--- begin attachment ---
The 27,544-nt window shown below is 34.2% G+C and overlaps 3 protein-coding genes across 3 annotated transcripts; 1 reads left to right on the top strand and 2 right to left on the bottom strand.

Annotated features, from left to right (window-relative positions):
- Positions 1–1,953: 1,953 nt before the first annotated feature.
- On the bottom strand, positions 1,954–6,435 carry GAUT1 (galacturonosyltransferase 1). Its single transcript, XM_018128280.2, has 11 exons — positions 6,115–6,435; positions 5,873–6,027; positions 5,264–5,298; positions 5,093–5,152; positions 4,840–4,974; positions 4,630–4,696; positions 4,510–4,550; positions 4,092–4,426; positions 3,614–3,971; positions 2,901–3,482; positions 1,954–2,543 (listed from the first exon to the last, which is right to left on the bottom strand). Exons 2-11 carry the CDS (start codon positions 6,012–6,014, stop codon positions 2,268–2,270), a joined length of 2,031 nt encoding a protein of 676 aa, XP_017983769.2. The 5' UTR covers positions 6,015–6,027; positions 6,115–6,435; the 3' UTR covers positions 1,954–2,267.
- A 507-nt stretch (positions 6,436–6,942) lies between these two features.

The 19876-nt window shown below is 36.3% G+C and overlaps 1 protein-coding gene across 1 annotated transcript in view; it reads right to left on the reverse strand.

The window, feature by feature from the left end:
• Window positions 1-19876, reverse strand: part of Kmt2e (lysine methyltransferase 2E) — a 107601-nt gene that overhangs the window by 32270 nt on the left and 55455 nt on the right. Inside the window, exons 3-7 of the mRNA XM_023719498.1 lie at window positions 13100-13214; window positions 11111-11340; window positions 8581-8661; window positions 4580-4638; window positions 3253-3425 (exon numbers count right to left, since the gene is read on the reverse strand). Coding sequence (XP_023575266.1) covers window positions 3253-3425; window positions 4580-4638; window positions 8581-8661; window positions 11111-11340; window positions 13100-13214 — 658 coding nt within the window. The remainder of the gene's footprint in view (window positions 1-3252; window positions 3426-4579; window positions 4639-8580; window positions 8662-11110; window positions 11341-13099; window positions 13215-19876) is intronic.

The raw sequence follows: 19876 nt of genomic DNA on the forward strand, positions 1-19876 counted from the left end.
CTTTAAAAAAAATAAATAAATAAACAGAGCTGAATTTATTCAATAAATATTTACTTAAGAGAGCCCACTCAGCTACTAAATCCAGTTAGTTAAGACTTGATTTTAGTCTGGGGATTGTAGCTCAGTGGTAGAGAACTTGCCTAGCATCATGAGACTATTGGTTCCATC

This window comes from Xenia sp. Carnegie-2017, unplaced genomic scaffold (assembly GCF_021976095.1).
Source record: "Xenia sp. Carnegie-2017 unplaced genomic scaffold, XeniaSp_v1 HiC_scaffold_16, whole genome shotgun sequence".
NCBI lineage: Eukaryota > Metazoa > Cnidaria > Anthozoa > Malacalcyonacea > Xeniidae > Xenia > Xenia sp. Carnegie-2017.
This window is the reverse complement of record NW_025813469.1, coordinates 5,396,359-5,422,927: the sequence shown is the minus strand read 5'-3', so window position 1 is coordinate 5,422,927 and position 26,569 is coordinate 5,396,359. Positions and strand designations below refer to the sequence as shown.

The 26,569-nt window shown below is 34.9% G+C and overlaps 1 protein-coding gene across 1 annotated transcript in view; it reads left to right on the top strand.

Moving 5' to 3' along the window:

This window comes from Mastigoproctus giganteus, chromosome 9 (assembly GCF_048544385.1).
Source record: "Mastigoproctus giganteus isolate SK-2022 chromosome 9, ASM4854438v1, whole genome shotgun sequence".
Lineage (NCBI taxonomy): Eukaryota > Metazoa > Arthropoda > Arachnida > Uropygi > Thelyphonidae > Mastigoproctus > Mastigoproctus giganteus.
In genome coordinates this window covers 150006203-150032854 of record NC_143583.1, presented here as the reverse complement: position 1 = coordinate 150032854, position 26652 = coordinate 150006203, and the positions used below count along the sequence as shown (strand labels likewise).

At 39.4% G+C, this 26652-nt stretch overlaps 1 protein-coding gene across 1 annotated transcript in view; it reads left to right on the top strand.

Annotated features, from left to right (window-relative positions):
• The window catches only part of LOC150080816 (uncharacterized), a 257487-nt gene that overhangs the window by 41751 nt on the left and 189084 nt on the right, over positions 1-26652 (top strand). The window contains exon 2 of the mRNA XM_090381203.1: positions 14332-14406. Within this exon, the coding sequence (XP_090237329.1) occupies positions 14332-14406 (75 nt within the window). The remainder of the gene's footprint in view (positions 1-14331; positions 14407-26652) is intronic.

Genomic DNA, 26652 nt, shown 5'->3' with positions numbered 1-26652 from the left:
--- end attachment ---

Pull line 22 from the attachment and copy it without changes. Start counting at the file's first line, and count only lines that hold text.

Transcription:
Annotated features, from left to right (window-relative positions):